• The off-Broadway play "Look Back in Anger," in which he portrayed Cliff, a working-class Welsh houseguest and won the Lucille Lortel Award for outstanding featured actor in a play.

More recently, Driver:

  • Played Daniel J. Jones in the political drama "The Report," which premiered at the Sundance Film Festival in Utah.  
  • Returned to Broadway to play the role of Pale in "Burn This," receiving acclaim for his explosive performance and a Tony Award nomination for best actor in a play.
  • Starred in the musical drama film "Annette," which premiered at the 74th annual Cannes Film Festival. 

Driver is currently starring in Ridley Scott's historical drama "The Last Duel." He also stars in Scott's upcoming "House of Gucci," which will cover the assassination of Maurizio Gucci.

Similarities Between Acting and Military

The military and acting are actually very similar, he said during his 2015 "TED Talks." "You have people trying to accomplish a mission greater than themselves."

A man speaks to an audience.
Adam Driver
Actor Adam Driver talks about his time in the Marine Corps during a 2015 "TED Talks" address.
Photo By: Marine Corps website
VIRIN: 211018-D-D0439-001M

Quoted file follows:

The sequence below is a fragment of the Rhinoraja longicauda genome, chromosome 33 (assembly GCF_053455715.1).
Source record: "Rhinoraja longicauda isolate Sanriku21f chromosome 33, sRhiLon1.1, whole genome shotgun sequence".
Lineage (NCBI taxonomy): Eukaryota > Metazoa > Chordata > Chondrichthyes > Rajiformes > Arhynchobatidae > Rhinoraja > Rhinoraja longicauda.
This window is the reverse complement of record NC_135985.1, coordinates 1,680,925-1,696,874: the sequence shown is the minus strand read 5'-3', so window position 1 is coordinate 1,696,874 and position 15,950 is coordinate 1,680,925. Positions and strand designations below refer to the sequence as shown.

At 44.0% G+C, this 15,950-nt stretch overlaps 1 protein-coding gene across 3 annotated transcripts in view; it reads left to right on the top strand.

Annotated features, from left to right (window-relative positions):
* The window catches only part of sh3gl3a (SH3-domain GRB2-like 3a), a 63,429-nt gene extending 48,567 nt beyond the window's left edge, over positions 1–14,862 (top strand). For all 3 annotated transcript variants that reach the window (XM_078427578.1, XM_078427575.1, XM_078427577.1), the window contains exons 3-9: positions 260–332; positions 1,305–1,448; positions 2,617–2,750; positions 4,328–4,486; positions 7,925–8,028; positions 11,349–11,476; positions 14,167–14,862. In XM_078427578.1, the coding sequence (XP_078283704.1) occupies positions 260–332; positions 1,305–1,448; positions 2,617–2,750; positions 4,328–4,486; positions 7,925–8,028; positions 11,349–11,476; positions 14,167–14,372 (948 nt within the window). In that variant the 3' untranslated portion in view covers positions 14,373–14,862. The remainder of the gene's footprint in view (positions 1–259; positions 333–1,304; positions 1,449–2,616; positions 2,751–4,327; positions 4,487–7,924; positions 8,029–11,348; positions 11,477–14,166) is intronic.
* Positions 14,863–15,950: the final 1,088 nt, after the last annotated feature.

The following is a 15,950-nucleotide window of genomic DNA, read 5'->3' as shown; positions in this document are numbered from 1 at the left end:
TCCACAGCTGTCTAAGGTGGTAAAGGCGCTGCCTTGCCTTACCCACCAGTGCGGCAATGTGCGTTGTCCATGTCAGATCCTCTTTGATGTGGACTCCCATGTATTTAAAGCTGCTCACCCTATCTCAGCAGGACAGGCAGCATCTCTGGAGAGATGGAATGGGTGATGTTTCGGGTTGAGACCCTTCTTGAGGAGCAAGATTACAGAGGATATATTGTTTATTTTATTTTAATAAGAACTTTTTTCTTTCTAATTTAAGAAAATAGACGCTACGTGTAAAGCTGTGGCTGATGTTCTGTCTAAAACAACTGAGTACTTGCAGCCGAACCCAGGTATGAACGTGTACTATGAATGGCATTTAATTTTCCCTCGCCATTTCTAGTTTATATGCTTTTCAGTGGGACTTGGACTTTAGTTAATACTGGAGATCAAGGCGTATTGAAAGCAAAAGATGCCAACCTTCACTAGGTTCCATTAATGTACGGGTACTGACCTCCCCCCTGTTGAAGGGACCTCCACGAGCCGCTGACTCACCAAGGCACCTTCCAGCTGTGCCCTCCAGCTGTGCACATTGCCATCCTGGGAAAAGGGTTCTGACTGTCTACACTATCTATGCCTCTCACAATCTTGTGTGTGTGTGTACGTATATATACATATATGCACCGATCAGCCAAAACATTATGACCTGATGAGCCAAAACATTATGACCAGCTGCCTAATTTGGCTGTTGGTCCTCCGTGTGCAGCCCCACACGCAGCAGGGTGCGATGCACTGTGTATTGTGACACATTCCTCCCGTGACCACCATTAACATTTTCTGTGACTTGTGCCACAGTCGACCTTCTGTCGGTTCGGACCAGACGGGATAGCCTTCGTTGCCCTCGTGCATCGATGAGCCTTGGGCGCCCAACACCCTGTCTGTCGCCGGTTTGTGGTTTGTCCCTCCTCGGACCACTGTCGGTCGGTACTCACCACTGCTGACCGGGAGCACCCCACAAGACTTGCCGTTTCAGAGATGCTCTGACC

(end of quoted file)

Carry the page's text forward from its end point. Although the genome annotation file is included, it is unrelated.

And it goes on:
Every film or play has a director, just as every military unit has a leader, Driver said. Also, in the Marine Corps, people are forced to be intimate with complete strangers in a short amount of time, and that's the same in films.

As a result of his own experience, Driver decided to create a venue for veterans who aspire to become actors. He founded Arts in the Armed Forces, a non-profit that provides free arts programming to U.S. active-duty service members, veterans, military support staff and their families worldwide.

"I thought, how great would it be to create a space that combine these two seemingly dissimilar communities that brought entertainment to a group of people that, considering their occupation, could handle something a bit more thought provoking than the typical, mandatory fun events that I remember being 'voluntold' to in the military," he said.